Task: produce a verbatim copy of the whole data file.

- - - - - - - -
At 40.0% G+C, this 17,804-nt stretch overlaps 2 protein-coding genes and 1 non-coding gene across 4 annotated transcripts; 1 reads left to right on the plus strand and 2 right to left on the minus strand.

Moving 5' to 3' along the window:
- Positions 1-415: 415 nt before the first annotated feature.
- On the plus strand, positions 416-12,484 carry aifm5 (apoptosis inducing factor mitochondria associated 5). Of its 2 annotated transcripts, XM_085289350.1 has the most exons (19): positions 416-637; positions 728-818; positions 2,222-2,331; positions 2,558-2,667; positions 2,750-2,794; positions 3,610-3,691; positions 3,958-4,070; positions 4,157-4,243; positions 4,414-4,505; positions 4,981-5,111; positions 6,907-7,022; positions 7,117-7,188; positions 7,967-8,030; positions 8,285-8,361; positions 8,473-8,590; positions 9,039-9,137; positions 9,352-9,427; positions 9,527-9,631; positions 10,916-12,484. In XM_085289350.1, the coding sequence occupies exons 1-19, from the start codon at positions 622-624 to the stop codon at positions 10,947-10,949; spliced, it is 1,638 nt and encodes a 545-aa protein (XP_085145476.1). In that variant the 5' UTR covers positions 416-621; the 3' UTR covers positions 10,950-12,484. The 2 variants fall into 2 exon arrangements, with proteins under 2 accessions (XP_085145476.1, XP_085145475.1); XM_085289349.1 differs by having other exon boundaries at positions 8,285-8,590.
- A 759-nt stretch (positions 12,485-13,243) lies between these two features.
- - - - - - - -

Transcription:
At 40.0% G+C, this 17,804-nt stretch overlaps 2 protein-coding genes and 1 non-coding gene across 4 annotated transcripts; 1 reads left to right on the plus strand and 2 right to left on the minus strand.

Moving 5' to 3' along the window:
- Positions 1-415: 415 nt before the first annotated feature.
- On the plus strand, positions 416-12,484 carry aifm5 (apoptosis inducing factor mitochondria associated 5). Of its 2 annotated transcripts, XM_085289350.1 has the most exons (19): positions 416-637; positions 728-818; positions 2,222-2,331; positions 2,558-2,667; positions 2,750-2,794; positions 3,610-3,691; positions 3,958-4,070; positions 4,157-4,243; positions 4,414-4,505; positions 4,981-5,111; positions 6,907-7,022; positions 7,117-7,188; positions 7,967-8,030; positions 8,285-8,361; positions 8,473-8,590; positions 9,039-9,137; positions 9,352-9,427; positions 9,527-9,631; positions 10,916-12,484. In XM_085289350.1, the coding sequence occupies exons 1-19, from the start codon at positions 622-624 to the stop codon at positions 10,947-10,949; spliced, it is 1,638 nt and encodes a 545-aa protein (XP_085145476.1). In that variant the 5' UTR covers positions 416-621; the 3' UTR covers positions 10,950-12,484. The 2 variants fall into 2 exon arrangements, with proteins under 2 accessions (XP_085145476.1, XP_085145475.1); XM_085289349.1 differs by having other exon boundaries at positions 8,285-8,590.
- A 759-nt stretch (positions 12,485-13,243) lies between these two features.